Now that you've marked and snap chalked your reference lines for laying tile, Your next step is to dry-lay your tiles. When you dry-lay tile first, you don't use thinset. You're laying just the tile itself to get the look you desire and determine the best way to lay them. Then you use this pattern to permanently lay your tiles.
It makes for a much more professional looking tiling job. And it prevents you from having to pull up tiles because you later find out you don't like the way your new floor tile installation looks.
When you Dry lay your tiles to your reference lines, this ensures that your floor Tile plan is just the way you want it.
* It helps you to figure out your spacing and grouting tile plans. In the past when grouting tile, the standard grout line was 1/2 inch. Nowadays the a 1/4 inch grout line is more traditional.
* Dry laying also helps you determine the cuts you'll need to make for your edge tiles.
For a professional looking floor tile installation you'll want to make no more than half tile cuts or better to your edge tiles. So you'll want to arrange your tiles as best you can to accomplish this.
* Dry laying your tile before the actual floor tile installation is a good time to figure out how you want to arrange the floor tile patterns . Marble floor tile, for instance, has beautiful veins and different variations of color on its tile surface, And they all run in different directions!
You'll want to arrange the floor tile patterns, so these various tile patterns are matched up to create one beautiful floor tile pattern.
If you're using any floor tile that fits this description, after you've determined your tile arrangement, Stack the tiles in each of the four sections of your reference lines of where you'll be permanently installing them. When you're ready to lay them permanently, Their right there waiting for you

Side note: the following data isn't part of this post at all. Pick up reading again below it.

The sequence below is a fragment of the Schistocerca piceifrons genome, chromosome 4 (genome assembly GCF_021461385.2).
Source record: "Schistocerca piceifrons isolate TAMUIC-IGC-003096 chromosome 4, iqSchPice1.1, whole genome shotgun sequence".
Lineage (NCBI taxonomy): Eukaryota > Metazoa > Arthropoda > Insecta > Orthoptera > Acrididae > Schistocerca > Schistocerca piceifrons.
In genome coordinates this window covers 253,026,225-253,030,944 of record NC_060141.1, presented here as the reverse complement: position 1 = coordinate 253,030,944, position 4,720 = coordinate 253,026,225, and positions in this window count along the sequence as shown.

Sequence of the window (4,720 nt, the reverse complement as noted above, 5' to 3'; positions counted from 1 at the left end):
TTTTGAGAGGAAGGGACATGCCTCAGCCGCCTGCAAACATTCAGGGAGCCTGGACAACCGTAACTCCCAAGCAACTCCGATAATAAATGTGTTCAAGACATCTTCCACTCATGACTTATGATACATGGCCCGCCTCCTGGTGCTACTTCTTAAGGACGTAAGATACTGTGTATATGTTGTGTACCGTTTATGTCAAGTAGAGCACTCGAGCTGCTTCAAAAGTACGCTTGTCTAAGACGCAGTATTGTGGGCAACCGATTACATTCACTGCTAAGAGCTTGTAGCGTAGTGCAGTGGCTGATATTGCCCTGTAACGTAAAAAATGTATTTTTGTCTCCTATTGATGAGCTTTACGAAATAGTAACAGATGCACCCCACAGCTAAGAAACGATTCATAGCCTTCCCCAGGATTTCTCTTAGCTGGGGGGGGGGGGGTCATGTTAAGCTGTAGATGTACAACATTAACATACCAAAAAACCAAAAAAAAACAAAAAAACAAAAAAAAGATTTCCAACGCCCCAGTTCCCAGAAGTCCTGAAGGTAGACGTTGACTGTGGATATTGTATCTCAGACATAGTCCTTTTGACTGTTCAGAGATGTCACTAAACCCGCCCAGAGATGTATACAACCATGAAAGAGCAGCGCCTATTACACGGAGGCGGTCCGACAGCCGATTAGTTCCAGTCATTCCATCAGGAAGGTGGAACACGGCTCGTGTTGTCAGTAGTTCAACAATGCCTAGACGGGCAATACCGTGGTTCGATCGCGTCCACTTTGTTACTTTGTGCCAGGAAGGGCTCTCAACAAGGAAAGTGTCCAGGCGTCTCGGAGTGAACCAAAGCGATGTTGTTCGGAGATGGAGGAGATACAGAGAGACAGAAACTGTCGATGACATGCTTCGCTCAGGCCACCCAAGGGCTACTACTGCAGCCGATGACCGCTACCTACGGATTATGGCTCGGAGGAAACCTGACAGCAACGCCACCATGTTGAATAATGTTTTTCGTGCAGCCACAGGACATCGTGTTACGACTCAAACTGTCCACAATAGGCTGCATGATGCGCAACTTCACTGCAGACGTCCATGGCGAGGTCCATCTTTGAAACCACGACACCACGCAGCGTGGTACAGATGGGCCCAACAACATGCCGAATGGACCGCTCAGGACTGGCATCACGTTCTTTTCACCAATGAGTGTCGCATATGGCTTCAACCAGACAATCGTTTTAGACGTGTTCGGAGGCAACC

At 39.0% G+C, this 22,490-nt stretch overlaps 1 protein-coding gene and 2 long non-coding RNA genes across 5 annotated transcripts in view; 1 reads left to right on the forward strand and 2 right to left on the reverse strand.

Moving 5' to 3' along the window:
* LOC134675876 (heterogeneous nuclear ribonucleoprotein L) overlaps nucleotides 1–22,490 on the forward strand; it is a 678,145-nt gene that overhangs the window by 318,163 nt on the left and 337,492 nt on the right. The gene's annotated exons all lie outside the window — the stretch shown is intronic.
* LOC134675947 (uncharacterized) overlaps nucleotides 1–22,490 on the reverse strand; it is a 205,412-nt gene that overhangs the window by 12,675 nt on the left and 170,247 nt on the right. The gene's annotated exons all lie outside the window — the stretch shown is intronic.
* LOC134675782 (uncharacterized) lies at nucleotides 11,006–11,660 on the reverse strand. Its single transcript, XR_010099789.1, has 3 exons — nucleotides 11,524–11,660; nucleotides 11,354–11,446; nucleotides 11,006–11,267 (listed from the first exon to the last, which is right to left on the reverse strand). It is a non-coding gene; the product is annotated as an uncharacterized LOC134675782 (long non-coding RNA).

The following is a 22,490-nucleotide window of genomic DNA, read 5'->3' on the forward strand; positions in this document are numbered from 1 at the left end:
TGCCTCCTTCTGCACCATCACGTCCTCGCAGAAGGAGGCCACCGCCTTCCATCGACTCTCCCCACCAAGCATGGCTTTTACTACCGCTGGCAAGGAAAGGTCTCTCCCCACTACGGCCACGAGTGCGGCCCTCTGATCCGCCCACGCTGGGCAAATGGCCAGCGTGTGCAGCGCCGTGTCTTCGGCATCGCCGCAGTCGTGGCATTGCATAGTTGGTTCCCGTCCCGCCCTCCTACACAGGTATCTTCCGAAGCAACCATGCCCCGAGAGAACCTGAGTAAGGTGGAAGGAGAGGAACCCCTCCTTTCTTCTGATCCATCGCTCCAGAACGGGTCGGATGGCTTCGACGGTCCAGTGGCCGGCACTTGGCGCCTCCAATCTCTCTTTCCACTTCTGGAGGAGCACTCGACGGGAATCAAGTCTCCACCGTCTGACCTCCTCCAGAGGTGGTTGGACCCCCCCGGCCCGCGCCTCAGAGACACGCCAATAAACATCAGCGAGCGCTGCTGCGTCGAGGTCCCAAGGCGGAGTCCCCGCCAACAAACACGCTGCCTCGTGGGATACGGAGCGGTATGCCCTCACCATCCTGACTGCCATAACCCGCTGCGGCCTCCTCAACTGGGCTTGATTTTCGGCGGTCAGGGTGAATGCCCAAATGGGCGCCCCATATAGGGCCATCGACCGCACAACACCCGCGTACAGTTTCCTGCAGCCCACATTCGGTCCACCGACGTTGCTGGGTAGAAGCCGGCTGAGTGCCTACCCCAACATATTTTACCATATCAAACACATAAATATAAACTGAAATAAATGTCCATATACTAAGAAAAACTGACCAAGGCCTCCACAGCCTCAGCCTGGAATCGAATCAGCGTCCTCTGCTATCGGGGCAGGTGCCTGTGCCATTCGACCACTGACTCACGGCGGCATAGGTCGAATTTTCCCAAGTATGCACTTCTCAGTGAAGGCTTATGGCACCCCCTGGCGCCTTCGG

Begin by Dry laying your tiles in a row along each of your two reference lines. Do not cover the chalk lines with your tiles. But do aim for dry-laying tile as close to the lines as possible.
Use your desired size spacers and place them between each of your tiles as you lay them, this will give you your desired grouting tile lines, and a better Idea of how your tiles will fit into place
Plan a 1/4 gap around the perimeter of the floor, and lay your tiles with spacers all the way to each wall. It's very fortunate for you if your last tile is a whole one. But in most cases you'll wind up needing to cut edge tiles to fit up against walls. Determine what your floor tile installation will require for cuts to your edge tiles.
Professional Tilers make it a point when cutting floor tiles, to cut no less than half a tile. They consider less than half tiles to look unprofessional.
To avoid this problem shift your tiles as needed. Try to make your cuts no less than half tiles or better or as close as you can get. You may even need to make new reference lines, or even slightly chang the size of your tile spacers. The important thing is to do what's needed while keeping the look as close to what you like as possible.
You may need to dry lay more tiles, to test for cuts around permanent obstacles. For instance, a kitchen Island that's located in the middle of the floor.
Check your temporary floor tile installation by making sure that the tiles are all arranged closely along the sides of your reference lines, and that all of your spacers are in place, and that your edge tiles are no more than half tiles or the closest you can get.
Mark the side of each of the tiles onto the floor. You are doing this to
make your reference lines of where you'll be laying your tiles for your permanent floor tile installation.
If all's well, You are now ready to move on to your permanent floor tile installation!